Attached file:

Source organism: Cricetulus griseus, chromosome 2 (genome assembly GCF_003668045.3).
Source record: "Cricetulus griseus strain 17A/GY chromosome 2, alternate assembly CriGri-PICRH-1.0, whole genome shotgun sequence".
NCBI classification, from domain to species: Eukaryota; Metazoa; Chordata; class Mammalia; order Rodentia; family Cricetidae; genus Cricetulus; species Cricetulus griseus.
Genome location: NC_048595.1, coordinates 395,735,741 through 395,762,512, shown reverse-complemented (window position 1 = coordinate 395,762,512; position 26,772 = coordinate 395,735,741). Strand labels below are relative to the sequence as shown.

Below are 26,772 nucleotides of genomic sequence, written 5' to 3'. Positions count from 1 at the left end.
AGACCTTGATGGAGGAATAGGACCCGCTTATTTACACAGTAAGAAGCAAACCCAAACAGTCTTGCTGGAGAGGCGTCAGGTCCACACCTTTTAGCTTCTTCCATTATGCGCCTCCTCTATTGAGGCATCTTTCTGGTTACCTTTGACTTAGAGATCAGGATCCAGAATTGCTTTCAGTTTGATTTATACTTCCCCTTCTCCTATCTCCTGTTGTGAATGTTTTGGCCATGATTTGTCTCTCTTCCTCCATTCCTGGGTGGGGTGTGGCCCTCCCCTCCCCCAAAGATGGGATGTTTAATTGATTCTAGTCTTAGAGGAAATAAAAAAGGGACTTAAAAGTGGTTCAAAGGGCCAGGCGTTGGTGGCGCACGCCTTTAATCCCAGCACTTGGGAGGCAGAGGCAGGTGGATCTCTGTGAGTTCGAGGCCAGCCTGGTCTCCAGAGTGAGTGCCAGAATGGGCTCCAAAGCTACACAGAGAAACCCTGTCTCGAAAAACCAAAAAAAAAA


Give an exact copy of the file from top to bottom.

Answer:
Source organism: Cricetulus griseus, chromosome 2 (genome assembly GCF_003668045.3).
Source record: "Cricetulus griseus strain 17A/GY chromosome 2, alternate assembly CriGri-PICRH-1.0, whole genome shotgun sequence".
NCBI classification, from domain to species: Eukaryota; Metazoa; Chordata; class Mammalia; order Rodentia; family Cricetidae; genus Cricetulus; species Cricetulus griseus.
Genome location: NC_048595.1, coordinates 395,735,741 through 395,762,512, shown reverse-complemented (window position 1 = coordinate 395,762,512; position 26,772 = coordinate 395,735,741). Strand labels below are relative to the sequence as shown.

Below are 26,772 nucleotides of genomic sequence, written 5' to 3'. Positions count from 1 at the left end.
AGACCTTGATGGAGGAATAGGACCCGCTTATTTACACAGTAAGAAGCAAACCCAAACAGTCTTGCTGGAGAGGCGTCAGGTCCACACCTTTTAGCTTCTTCCATTATGCGCCTCCTCTATTGAGGCATCTTTCTGGTTACCTTTGACTTAGAGATCAGGATCCAGAATTGCTTTCAGTTTGATTTATACTTCCCCTTCTCCTATCTCCTGTTGTGAATGTTTTGGCCATGATTTGTCTCTCTTCCTCCATTCCTGGGTGGGGTGTGGCCCTCCCCTCCCCCAAAGATGGGATGTTTAATTGATTCTAGTCTTAGAGGAAATAAAAAAGGGACTTAAAAGTGGTTCAAAGGGCCAGGCGTTGGTGGCGCACGCCTTTAATCCCAGCACTTGGGAGGCAGAGGCAGGTGGATCTCTGTGAGTTCGAGGCCAGCCTGGTCTCCAGAGTGAGTGCCAGAATGGGCTCCAAAGCTACACAGAGAAACCCTGTCTCGAAAAACCAAAAAAAAAA